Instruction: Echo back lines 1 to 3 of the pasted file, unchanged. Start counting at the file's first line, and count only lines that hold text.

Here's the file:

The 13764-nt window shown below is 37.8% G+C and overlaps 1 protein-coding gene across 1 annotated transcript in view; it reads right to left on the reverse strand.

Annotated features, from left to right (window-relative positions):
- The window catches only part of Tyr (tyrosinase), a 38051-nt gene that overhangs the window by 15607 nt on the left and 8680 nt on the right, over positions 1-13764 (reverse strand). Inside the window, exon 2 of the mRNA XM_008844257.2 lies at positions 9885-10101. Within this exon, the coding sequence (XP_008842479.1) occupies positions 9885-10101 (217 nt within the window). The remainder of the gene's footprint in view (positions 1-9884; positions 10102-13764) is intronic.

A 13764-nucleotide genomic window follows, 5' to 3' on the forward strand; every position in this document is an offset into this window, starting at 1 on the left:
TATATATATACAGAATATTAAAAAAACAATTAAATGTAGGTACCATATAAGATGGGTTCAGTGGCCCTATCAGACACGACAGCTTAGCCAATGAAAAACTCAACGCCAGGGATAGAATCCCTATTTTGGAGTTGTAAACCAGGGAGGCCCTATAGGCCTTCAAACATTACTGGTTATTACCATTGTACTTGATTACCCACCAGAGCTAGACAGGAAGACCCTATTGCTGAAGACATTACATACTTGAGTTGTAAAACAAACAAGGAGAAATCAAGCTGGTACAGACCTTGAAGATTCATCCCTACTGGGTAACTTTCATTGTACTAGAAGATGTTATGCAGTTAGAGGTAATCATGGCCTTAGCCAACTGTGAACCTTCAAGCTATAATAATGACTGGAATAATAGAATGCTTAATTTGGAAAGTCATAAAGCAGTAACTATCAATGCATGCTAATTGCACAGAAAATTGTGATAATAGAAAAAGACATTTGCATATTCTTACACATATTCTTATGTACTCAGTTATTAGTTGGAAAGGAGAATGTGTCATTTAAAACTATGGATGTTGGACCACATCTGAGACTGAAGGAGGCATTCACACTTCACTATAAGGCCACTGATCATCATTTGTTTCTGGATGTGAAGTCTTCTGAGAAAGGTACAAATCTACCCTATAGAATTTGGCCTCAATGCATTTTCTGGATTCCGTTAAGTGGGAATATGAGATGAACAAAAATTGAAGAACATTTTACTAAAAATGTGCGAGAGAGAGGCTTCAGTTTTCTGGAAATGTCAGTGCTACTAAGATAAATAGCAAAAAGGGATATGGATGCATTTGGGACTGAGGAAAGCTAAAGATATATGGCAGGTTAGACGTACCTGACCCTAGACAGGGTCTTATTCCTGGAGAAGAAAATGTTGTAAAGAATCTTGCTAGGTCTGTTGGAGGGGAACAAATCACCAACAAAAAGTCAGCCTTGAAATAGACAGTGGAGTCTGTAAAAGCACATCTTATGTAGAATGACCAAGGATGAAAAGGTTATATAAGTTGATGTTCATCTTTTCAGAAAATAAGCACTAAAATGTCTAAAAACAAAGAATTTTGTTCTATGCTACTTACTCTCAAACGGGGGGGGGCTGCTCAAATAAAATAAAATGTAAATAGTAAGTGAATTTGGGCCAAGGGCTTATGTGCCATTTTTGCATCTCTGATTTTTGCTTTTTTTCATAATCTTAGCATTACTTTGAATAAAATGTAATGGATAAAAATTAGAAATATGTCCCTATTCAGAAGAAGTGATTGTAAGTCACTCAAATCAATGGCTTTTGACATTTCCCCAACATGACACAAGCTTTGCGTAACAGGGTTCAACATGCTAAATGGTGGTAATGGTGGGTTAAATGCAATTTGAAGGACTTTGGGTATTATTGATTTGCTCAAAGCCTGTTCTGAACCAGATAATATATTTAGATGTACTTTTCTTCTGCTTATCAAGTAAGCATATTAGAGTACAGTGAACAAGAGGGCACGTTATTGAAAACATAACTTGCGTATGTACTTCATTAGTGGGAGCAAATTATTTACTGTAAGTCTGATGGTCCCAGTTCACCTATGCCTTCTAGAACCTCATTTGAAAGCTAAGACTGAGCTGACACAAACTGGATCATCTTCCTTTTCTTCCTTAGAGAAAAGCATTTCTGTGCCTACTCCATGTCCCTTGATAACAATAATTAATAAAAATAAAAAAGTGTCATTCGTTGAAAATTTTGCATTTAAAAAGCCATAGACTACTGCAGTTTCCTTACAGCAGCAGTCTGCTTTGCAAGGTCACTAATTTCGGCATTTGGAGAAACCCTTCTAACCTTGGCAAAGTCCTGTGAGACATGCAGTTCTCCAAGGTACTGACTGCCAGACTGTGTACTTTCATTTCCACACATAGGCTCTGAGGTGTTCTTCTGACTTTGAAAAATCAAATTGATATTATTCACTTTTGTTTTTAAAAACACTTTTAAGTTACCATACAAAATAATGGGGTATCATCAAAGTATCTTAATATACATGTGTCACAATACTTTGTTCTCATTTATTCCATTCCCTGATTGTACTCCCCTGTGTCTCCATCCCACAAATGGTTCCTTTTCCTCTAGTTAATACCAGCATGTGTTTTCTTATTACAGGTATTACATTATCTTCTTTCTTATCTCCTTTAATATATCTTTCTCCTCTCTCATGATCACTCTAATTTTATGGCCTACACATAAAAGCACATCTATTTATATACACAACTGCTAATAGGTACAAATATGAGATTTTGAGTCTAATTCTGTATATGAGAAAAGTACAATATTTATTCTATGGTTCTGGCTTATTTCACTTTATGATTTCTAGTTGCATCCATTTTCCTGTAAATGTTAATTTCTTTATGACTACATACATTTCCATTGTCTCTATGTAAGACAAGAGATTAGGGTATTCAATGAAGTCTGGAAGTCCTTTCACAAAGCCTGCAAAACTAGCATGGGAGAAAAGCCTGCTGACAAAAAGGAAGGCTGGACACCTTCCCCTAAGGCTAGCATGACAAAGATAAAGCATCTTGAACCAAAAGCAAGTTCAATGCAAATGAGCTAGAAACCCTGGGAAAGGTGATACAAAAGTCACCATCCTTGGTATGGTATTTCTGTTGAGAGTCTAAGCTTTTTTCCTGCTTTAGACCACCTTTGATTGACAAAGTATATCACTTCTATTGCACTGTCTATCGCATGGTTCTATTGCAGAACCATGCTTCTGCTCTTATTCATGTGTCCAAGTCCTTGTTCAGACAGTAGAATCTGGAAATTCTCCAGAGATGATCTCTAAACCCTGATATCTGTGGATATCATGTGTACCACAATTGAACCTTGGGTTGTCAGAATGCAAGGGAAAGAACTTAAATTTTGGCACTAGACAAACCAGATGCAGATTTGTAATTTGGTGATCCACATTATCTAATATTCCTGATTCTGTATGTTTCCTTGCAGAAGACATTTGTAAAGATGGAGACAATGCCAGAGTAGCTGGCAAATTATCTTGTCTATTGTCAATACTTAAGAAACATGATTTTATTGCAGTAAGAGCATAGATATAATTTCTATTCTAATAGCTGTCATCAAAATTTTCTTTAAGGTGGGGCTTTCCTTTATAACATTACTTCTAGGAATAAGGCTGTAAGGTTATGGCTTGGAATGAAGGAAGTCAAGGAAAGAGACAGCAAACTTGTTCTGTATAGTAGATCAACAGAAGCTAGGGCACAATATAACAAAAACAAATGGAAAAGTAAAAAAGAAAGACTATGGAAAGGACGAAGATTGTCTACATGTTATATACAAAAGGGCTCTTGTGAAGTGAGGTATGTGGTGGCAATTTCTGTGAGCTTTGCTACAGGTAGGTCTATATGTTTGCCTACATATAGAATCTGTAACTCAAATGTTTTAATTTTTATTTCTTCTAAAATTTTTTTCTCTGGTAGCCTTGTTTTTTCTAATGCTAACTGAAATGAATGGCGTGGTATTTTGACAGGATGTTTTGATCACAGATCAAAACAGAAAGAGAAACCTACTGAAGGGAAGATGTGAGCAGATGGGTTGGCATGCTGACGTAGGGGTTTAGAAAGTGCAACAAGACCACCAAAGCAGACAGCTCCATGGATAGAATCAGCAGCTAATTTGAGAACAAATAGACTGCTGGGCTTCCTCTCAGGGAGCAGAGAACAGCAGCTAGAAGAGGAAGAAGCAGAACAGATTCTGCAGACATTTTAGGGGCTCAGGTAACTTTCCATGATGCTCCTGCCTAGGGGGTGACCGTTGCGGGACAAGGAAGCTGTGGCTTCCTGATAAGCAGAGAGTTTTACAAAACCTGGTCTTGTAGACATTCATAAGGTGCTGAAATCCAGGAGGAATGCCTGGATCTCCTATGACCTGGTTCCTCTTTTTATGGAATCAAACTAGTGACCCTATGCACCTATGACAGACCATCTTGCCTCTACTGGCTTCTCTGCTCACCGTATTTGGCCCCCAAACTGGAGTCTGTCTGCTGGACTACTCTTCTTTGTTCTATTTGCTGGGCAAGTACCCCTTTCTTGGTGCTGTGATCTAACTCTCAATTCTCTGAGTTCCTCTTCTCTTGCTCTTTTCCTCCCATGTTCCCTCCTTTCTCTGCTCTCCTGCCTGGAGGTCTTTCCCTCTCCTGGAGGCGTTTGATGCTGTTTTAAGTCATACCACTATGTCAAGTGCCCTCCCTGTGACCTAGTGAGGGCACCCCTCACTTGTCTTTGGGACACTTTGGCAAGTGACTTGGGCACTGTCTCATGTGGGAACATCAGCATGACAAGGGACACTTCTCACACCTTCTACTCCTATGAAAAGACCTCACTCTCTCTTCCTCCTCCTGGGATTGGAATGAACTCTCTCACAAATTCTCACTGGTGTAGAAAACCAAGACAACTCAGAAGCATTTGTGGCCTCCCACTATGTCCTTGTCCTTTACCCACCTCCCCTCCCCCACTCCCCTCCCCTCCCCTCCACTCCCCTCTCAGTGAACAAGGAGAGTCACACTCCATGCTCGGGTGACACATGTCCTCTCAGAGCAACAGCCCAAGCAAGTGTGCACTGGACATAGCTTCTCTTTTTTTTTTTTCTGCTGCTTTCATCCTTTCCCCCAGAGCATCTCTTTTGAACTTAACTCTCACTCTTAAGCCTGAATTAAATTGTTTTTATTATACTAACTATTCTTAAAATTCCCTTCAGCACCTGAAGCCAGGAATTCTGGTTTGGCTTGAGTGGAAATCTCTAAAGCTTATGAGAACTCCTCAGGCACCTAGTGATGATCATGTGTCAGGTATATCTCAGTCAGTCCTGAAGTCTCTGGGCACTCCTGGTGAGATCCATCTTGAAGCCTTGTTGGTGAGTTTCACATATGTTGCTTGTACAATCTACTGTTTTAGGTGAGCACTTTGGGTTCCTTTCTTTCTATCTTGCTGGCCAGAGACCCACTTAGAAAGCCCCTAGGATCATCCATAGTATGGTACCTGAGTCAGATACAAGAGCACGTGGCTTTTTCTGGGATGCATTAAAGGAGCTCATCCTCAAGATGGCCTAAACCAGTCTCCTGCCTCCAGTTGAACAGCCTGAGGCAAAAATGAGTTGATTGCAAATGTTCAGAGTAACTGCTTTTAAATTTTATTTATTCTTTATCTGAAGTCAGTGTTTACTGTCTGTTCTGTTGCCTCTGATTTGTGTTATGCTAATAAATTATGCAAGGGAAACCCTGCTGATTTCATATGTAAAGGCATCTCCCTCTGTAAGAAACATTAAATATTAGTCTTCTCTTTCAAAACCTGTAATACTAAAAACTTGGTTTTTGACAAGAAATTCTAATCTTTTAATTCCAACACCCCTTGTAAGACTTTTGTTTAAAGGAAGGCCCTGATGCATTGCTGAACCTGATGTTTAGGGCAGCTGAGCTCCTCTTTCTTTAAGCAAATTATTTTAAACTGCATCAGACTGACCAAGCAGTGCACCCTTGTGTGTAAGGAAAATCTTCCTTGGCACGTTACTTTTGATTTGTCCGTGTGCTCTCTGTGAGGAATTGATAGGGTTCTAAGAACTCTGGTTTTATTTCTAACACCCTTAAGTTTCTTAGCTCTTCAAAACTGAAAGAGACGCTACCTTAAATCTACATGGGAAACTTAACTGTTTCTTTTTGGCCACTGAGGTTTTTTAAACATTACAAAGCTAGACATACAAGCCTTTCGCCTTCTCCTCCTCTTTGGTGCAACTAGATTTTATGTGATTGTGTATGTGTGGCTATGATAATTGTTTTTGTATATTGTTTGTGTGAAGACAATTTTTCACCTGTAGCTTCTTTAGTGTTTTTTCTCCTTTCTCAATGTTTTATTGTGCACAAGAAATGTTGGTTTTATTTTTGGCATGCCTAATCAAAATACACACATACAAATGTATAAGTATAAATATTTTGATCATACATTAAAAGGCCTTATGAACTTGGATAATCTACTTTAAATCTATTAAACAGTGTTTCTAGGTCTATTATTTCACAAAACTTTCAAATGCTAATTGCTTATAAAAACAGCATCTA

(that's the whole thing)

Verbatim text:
The 13764-nt window shown below is 37.8% G+C and overlaps 1 protein-coding gene across 1 annotated transcript in view; it reads right to left on the reverse strand.

Annotated features, from left to right (window-relative positions):
- The window catches only part of Tyr (tyrosinase), a 38051-nt gene that overhangs the window by 15607 nt on the left and 8680 nt on the right, over positions 1-13764 (reverse strand). Inside the window, exon 2 of the mRNA XM_008844257.2 lies at positions 9885-10101. Within this exon, the coding sequence (XP_008842479.1) occupies positions 9885-10101 (217 nt within the window). The remainder of the gene's footprint in view (positions 1-9884; positions 10102-13764) is intronic.